You will be redirected to the Hotel Search Results page.
The colorful history of North Dakota far predates its admittance into the United States in 1889. Many museums, heritage sites, and even the Lewis and Clark National Historic Trail take visitors to the days of the Dakota Territory and Scandinavian influence – not to mention the presence of President Theodore Roosevelt and General Custer.
Many cities feature – or are adjacent to – a historical site well worth the visit. Whether you’re heading to Grand Forks Air Force Base, North Dakota State University, or cities like Minot, Mandan, and Dickinson, there’s always something to explore in North Dakota.
The capital of North Dakota, Bismarck is a historic city first founded in 1872. As the capital city, Bismarck is home to several heritage sites worth visiting. The tallest building in the state, the North Dakota State Capitol is a 19-story structure set in central Bismarck. Surrounded by government buildings, walking trails, and monuments, the capitol building is the epicenter of this 160-acre campus.
Tours of NDSC are held throughout the year – Monday through Friday from 9:00 a.m. to 3:00 p.m. and weekends during the summer. Found on the NDSC campus, the free North Dakota Heritage Center is the state’s official history museum, and is home to the State Historical Society of North Dakota. Known as the Hub of History, the NDHC was opened in 1967, and features natural history exhibits like Corridor of Time – plus art displays and traveling exhibits.
The largest city in North Dakota, Fargo puts visitors in the footsteps of Dakota pioneers thanks to fascinating museums and historical state parks. Set near Hector International Airport, the Fargo Air Museum strives to preserve historic aircrafts in eastern North Dakota. The museum features a full replica of the Wright Brothers flyer, plus plenty of aircraft on display each day.
Another Fargo museum showcases the life of famed New York Yankee Roger Maris – a Fargo native. The Roger Maris Museum exhibits memorabilia and film on the man best known for breaking Babe Ruth’s home run record. For a little outdoor fun in North Dakota, visit Fort Abercrombie State Park – just 35 miles south of Fargo. The Fort Abercrombie State Historic Site is known as the Gateway to the Dakotas, and was the site for the 1862 Dakota Conflict – just after the fort was established in 1857.
Set in western North Dakota, the Theodore Roosevelt National Park is located just west of Dickinson along Interstate 94. Covering 110-square-miles, TRNP is divided into three parts: North Unit, South Unit, and Elkhorn Ranch Unit. TRNP features an array of outdoor activity, including backpacking, wildlife viewing, and exploring Roosevelt's Maltese Cross Cabin. Summer recreation includes fishing, hiking, kayaking, canoeing, and horseback riding, while winter activities involve cross-country skiing and snowshoeing – a favorite pastime of Roosevelt.
North Dakota’s fourth largest city, Minot is home to some unique historic sites for visitors and residents alike. Set in Minot, the Scandinavian Heritage Park is said to be the only park to represent all five Scandinavian countries: Sweden, Norway, Denmark, Finland, and Iceland. Don’t miss the Gol Stave Church replica, the Leif Eirikssen statue, or the Plaza Scandinavia – a large granite map of Scandinavia.
If you’re looking for a day trip, the International Peace Garden is less than two hours northeast of Minot. Set on the border with Canada, the garden features an 18-foot floral clock, the Carillon Tower, and even remains of the World Trade Center. Visitors may also explore the North American Game Warden Museum, or the garden itself – where 150,000 flowers are planted each year.
Set across the Missouri River from Bismarck in central North Dakota, Mandan is part of the Bismarck-Mandan Metropolitan Statistical Area. Founded in 1879, Mandan features nearby historic sites ideal for history lovers. Set seven miles south of town, the Fort Abraham Lincoln State Park was established in 1907 – with President Theodore Roosevelt’s signature on the deed. This 1,006-acre park is home to the On-A-Slant Indian Village, and a full-scale replica of the General Custer House – hourly tours are available for both.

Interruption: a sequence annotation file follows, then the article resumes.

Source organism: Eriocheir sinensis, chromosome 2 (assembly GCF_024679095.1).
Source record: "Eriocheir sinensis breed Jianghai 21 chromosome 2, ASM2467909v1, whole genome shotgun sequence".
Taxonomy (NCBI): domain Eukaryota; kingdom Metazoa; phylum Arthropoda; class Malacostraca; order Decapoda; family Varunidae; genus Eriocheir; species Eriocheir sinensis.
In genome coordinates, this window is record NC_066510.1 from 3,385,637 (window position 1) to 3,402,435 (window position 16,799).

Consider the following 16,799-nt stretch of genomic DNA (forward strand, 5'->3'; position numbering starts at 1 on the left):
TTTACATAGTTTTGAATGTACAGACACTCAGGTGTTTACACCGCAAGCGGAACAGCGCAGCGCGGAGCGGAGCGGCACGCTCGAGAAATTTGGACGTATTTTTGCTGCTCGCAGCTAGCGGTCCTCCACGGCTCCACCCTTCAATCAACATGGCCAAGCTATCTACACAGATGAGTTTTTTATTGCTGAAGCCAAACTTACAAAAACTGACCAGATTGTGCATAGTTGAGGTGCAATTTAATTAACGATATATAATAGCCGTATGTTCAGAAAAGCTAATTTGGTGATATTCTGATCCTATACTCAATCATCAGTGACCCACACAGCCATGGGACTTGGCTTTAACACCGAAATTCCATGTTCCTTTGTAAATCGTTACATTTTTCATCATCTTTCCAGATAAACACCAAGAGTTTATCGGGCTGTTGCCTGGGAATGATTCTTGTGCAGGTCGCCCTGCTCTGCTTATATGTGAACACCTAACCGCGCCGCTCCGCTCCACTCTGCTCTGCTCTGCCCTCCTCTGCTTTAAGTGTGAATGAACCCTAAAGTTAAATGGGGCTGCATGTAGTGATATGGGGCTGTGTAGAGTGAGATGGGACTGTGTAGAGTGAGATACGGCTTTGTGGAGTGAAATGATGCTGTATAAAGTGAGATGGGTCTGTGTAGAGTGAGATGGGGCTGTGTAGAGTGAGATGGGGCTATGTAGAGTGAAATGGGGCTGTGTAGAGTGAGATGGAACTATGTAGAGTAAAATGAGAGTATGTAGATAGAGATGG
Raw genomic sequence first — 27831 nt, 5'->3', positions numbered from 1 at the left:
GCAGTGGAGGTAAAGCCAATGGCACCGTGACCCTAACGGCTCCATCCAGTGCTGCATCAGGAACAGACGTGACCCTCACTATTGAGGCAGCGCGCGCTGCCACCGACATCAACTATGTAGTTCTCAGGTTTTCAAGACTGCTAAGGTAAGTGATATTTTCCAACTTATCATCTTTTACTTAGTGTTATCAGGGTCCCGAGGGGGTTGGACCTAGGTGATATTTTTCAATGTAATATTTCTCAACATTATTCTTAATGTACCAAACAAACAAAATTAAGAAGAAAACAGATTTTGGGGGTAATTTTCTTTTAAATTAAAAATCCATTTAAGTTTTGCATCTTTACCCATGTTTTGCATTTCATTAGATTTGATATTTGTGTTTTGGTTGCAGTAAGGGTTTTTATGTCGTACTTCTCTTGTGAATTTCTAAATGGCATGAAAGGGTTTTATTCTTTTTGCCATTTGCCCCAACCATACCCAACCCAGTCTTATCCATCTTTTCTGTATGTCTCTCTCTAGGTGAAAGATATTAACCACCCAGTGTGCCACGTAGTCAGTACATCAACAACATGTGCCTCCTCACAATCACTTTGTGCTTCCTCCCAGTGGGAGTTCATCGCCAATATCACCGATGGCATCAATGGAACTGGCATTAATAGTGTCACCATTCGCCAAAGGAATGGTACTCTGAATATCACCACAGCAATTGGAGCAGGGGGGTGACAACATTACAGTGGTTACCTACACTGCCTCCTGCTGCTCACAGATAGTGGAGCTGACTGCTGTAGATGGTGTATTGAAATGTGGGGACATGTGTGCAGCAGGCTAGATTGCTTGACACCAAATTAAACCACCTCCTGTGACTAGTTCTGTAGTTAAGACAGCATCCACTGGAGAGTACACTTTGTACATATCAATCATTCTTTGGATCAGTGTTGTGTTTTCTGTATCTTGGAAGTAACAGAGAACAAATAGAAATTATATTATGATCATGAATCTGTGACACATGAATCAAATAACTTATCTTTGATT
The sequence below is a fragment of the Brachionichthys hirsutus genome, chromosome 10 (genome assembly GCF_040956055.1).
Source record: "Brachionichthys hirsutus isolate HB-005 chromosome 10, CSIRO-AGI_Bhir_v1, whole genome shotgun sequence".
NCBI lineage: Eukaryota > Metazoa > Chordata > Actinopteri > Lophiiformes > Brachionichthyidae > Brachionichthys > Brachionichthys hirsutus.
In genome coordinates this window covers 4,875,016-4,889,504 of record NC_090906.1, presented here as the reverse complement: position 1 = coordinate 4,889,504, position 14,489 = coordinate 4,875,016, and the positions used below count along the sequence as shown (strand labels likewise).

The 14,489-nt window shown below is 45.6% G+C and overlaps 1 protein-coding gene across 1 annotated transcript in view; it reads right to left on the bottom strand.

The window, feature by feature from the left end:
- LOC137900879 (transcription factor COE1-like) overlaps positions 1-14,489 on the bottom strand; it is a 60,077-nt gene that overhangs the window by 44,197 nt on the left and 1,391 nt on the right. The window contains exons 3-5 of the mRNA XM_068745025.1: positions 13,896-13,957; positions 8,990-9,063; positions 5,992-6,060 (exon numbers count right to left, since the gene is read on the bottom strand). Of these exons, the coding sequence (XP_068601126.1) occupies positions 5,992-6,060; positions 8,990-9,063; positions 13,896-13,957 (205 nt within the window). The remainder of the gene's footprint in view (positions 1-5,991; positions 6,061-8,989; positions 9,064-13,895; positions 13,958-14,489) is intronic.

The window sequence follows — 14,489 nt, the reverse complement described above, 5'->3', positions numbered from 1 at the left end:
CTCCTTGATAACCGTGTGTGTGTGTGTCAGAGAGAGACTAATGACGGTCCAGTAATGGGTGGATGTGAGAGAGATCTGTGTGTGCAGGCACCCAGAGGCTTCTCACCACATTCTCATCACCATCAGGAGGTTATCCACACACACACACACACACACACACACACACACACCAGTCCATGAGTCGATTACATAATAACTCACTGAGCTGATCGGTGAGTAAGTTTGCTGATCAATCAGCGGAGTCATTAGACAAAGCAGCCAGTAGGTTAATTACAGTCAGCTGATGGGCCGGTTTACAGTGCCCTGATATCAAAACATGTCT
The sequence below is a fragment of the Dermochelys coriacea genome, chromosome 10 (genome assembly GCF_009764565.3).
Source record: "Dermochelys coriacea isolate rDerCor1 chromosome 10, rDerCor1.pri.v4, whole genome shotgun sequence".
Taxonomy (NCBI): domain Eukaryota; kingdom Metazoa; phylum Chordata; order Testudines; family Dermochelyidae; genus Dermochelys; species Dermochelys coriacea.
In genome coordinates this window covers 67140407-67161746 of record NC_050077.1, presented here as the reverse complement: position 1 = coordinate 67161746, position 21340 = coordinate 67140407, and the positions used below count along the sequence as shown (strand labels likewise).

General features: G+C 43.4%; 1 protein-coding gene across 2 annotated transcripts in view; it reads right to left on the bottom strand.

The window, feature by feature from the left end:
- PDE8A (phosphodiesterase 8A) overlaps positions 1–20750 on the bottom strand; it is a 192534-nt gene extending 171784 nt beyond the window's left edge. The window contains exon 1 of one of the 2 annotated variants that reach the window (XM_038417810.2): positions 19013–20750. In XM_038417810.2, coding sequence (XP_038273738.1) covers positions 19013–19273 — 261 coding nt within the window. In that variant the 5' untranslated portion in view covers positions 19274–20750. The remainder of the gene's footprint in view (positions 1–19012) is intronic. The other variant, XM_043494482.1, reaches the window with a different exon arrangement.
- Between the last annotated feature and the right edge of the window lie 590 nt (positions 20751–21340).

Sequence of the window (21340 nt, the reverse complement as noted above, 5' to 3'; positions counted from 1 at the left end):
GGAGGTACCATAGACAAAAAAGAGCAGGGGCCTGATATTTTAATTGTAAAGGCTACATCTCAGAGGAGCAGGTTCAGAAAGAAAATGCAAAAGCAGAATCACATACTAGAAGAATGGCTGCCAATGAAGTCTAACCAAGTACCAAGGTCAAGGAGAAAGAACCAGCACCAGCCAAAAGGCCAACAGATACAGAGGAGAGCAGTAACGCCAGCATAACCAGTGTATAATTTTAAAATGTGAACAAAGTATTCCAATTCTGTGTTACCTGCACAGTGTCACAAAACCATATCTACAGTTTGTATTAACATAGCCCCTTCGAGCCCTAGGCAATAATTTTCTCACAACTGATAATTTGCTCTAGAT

Set north of Mandan along the Missouri River, Double Ditch Indian Village is an earthlodge village and former home to the Mandan Indians. Visitors may see the remains of this village, and may discover walking paths and interpretive signage.
Originally Fort Greeley, Camp Hancock was established in 1872 in Bismarck, North Dakota. It was originally developed to protect workers building the Northern Pacific Railroad cross the state. Found along Interstate 94, the site features a steam locomotive and an Episcopal church are within the fort’s property. The headquarters, an original log cabin, still stands; it serves as an interpretive museum, offering artifacts and details about the fort’s – and surrounding area’s – history.
Among the early and more dynamic settlers in southwestern North Dakota was Antoine de Vallombrosa, the Marquis de Mores. He got to work owning and operating a plethora of businesses, including a beef packing plant, a stagecoach line, a freight company, refrigerated railway cars, cattle and sheep raising, and a new town which he called Medora – in honor of his wife.
Their summer residence was the beautiful Chateau de Mores, a 26-room house built in 1883. The Chateau, now an historic house museum, is located southwest of Medora near Dickinson, and still has many of the original furnishings and personal effects from the family. Chateau de Mores tours are available in the summer months.
The "looking" here is the view of great expanses of Missouri River and Heart River bottomland and the bluffs along them. Today, the Chief Looking’s Village Historic Site is located at Pioneer Park in Bismarck, North Dakota. Centuries ago, multiple Mandan tribe earthlodge villages stood here, holding perhaps 7,000 residents. Remnants are still visible by self-guided tours, all found along Interstate 94.
Former home to the Mandan Indians from 1490 to 1785, Double Ditch Indian Village is set in central North Dakota, just north of Mandan and Bismarck. This early earthlodge village is located on the Heart River, and offers interpretive signage and walking paths for visitors. Operated by the State Historical Society of North Dakota, Double Ditch Indian Village is open and free through the year. Visitors may stroll the grounds to see earth lodges, midden mounds, and fortification ditches from the early Mandan people.
Built in 1926, the Fargo Theatre is located in historic downtown Fargo in eastern North Dakota. Listed on the U.S. National Register of Historic Places, this art deco movie theatre was restored in 1999. A non-profit management corporation, the historic Fargo Theatre showcases independent and foreign films. Encompassing two screens, this Fargo art house also hosts live music and performing arts.